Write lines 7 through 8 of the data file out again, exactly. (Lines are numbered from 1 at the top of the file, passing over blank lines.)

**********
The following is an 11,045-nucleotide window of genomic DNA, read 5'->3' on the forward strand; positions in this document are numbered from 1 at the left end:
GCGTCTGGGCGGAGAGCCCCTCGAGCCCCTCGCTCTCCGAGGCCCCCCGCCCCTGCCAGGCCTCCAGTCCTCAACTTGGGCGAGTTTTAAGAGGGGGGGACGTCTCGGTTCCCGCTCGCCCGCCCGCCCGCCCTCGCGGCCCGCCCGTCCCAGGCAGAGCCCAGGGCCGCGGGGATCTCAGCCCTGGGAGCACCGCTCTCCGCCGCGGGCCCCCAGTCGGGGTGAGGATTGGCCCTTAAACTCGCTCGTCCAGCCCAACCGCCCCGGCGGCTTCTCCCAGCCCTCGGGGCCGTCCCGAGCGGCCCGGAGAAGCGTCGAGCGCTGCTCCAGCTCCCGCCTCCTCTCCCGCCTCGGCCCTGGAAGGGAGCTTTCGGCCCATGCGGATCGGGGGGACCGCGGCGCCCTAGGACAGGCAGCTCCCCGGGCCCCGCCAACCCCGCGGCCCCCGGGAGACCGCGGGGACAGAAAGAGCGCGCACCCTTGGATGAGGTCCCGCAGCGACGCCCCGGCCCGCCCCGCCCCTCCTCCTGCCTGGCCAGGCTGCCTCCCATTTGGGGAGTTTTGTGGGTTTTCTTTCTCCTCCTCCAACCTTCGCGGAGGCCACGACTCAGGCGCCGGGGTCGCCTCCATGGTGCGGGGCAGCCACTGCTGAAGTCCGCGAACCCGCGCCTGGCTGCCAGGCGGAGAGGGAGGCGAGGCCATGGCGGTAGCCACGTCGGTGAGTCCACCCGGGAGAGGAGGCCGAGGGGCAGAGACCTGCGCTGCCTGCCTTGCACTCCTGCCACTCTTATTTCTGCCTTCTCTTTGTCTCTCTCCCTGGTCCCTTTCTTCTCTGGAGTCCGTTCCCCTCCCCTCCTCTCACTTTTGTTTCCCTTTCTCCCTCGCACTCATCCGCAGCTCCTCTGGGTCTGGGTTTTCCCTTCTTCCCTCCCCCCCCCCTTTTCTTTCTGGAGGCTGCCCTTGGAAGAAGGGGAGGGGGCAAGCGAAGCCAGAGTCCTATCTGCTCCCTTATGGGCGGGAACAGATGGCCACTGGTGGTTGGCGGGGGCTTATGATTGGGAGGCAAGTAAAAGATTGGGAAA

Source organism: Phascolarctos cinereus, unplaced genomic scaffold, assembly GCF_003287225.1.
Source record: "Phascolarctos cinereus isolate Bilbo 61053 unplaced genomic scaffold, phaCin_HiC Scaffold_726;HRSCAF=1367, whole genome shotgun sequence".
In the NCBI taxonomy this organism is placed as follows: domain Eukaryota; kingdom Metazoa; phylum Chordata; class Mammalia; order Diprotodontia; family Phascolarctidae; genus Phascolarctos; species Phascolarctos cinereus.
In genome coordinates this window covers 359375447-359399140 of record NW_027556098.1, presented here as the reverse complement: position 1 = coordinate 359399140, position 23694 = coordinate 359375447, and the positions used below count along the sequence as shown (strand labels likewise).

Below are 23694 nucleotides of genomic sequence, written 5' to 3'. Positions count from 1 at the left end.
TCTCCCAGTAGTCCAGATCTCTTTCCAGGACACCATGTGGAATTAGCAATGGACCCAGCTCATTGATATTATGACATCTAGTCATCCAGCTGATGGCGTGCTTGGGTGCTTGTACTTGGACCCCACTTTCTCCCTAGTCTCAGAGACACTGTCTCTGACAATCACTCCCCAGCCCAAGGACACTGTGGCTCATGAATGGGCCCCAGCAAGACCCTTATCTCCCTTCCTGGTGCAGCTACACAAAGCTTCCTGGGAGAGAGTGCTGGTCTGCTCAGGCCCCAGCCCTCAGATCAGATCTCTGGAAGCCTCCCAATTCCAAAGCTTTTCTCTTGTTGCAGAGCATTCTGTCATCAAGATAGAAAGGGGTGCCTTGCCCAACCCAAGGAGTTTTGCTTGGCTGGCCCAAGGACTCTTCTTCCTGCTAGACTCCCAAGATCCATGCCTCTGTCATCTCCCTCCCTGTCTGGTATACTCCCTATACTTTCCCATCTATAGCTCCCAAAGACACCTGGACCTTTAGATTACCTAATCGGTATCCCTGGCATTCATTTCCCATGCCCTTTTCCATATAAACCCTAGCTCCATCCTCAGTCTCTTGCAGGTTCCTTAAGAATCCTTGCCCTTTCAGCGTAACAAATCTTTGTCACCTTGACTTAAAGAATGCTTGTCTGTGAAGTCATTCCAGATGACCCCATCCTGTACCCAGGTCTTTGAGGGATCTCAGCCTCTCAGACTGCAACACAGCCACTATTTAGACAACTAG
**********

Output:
Below are 23694 nucleotides of genomic sequence, written 5' to 3'. Positions count from 1 at the left end.
TCTCCCAGTAGTCCAGATCTCTTTCCAGGACACCATGTGGAATTAGCAATGGACCCAGCTCATTGATATTATGACATCTAGTCATCCAGCTGATGGCGTGCTTGGGTGCTTGTACTTGGACCCCACTTTCTCCCTAGTCTCAGAGACACTGTCTCTGACAATCACTCCCCAGCCCAAGGACACTGTGGCTCATGAATGGGCCCCAGCAAGACCCTTATCTCCCTTCCTGGTGCAGCTACACAAAGCTTCCTGGGAGAGAGTGCTGGTCTGCTCAGGCCCCAGCCCTCAGATCAGATCTCTGGAAGCCTCCCAATTCCAAAGCTTTTCTCTTGTTGCAGAGCATTCTGTCATCAAGATAGAAAGGGGTGCCTTGCCCAACCCAAGGAGTTTTGCTTGGCTGGCCCAAGGACTCTTCTTCCTGCTAGACTCCCAAGATCCATGCCTCTGTCATCTCCCTCCCTGTCTGGTATACTCCCTATACTTTCCCATCTATAGCTCCCAAAGACACCTGGACCTTTAGATTACCTAATCGGTATCCCTGGCATTCATTTCCCATGCCCTTTTCCATATAAACCCTAGCTCCATCCTCAGTCTCTTGCAGGTTCCTTAAGAATCCTTGCCCTTTCAGCGTAACAAATCTTTGTCACCTTGACTTAAAGAATGCTTGTCTGTGAAGTCATTCCAGATGACCCCATCCTGTACCCAGGTCTTTGAGGGATCTCAGCCTCTCAGACTGCAACACAGCCACTATTTAGACAACTAG